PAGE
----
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Nov 21, 2006 7:37 pm

Marijuana, Alcohol and Driving

Here are two studies from Great Britain that are very unlikely to ever appear on the websites or in the literature of the Drug Enforcement Agency (DEA) or Office of National Drug Control Policy (ONDCP). First, researchers at the University of Birmingham’s School of Psychology sought to determine whether or not cannabis use would enhance the negative effects on driving ability produced by alcohol consumption.

The study tested two groups, infrequent cannabis users and regular users of cannabis matched for other factors such as age, gender, alcohol use, and other drug use. They were given both alcohol and placebo then tested on a standard computerized tracking system used to evaluate various drugs effect on driving ability. The participants were required to track a moving target while a variety of distractions appeared on the screen. Both groups performed much better on the placebo as opposed to alcohol.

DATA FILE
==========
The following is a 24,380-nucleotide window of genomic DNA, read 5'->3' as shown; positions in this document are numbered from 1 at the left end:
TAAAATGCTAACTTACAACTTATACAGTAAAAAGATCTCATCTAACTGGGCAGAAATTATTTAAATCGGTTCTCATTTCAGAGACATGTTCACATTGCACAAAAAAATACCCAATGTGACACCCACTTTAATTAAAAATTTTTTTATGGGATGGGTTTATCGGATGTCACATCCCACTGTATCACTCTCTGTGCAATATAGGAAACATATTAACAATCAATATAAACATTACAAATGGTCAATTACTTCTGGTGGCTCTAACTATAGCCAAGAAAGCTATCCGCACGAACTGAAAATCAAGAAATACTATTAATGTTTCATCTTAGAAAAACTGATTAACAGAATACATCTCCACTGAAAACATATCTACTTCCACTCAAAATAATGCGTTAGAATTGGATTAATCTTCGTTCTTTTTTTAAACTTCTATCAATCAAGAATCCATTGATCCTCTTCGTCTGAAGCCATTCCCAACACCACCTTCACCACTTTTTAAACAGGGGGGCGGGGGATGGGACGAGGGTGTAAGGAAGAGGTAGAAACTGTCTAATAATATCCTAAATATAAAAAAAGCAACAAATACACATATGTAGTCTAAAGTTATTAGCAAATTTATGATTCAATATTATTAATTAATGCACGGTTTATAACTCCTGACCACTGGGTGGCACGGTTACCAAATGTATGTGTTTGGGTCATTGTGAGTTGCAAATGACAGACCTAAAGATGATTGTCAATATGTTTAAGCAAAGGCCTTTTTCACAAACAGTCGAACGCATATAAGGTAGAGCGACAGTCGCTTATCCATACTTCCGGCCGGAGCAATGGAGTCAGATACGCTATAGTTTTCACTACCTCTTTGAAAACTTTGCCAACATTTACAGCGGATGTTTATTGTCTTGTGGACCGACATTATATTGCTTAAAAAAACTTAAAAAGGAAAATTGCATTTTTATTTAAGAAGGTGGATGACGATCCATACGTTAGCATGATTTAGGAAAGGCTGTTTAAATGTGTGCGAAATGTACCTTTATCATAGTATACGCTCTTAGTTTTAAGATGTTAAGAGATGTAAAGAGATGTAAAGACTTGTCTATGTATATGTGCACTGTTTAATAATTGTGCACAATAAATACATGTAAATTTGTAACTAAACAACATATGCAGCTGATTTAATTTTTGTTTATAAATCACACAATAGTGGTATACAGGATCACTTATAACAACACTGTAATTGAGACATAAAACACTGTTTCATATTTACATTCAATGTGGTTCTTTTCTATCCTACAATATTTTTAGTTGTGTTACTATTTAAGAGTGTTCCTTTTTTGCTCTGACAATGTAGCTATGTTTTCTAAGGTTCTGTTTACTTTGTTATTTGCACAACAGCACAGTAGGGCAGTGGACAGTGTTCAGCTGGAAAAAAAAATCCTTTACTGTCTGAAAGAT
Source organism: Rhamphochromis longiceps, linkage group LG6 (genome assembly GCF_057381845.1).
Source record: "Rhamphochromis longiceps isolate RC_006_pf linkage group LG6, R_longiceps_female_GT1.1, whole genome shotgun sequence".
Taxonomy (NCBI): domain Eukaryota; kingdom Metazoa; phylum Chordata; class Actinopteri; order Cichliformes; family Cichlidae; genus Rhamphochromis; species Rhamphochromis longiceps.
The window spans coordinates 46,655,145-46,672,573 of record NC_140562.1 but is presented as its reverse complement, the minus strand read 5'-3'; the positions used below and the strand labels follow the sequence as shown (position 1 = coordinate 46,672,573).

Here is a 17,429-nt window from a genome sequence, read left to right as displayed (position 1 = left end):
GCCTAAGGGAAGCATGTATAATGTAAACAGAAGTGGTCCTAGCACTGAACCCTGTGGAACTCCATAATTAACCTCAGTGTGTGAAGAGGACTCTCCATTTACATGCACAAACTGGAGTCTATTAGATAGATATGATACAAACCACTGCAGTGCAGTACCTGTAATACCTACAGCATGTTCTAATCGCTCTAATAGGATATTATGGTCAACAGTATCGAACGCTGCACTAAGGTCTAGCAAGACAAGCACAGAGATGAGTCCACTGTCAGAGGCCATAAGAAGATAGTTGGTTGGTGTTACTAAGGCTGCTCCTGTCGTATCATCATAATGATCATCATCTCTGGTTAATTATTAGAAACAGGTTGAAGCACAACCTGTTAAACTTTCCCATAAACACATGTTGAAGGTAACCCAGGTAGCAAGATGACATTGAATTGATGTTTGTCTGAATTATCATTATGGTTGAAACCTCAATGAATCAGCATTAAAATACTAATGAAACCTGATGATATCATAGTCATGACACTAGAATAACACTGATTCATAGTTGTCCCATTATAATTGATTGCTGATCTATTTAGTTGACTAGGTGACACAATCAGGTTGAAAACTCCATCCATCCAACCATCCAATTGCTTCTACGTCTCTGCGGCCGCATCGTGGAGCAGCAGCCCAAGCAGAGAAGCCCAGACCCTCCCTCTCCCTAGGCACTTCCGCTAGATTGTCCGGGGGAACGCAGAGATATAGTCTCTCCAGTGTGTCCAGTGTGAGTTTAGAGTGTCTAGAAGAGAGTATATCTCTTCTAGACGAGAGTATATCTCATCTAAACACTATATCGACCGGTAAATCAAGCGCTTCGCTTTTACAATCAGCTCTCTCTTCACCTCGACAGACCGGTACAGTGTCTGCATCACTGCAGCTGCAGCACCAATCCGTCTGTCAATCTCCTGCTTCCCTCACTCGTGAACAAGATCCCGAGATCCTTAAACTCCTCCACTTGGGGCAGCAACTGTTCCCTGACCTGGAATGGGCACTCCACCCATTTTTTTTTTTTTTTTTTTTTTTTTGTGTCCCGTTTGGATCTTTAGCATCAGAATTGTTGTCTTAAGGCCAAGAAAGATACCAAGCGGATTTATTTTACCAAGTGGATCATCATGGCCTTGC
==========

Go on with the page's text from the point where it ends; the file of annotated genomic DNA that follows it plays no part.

Conventional wisdom holds that impairment would be increased in the regular users, “but alcohol caused a significant deterioration in performance among infrequent cannabis users relative to regular users.” The investigation concluded: “For psychomotor skills relevant to driving, chronic cannabis use (in the absence of acute administration) does not potentiate the effects of alcohol. In fact, the superior tracking accuracy of regular users relative to infrequent users after alcohol, and their lower scores for dizziness, suggest that chronic cannabis use may instead confer cross-tolerance to specific effects of alcohol on behaviour.”

Secondly, there is work done at Middlesex Polytechnic also looking at the cannabis drinking combination. Both marijuana smokers and nonsmokers were matched for alcohol use and then had their peripheral vision, an essential driving skill, tested. The authors discovered that the “cannabis users were less impaired in peripheral signal detection than non-users while intoxicated by cannabis and/or alcohol” and deduced that the “findings suggest the development of tolerance and cross-tolerance in regular cannabis users and/or the ability to compensate for intoxication effects.”

Cross posted on the Trebach Report

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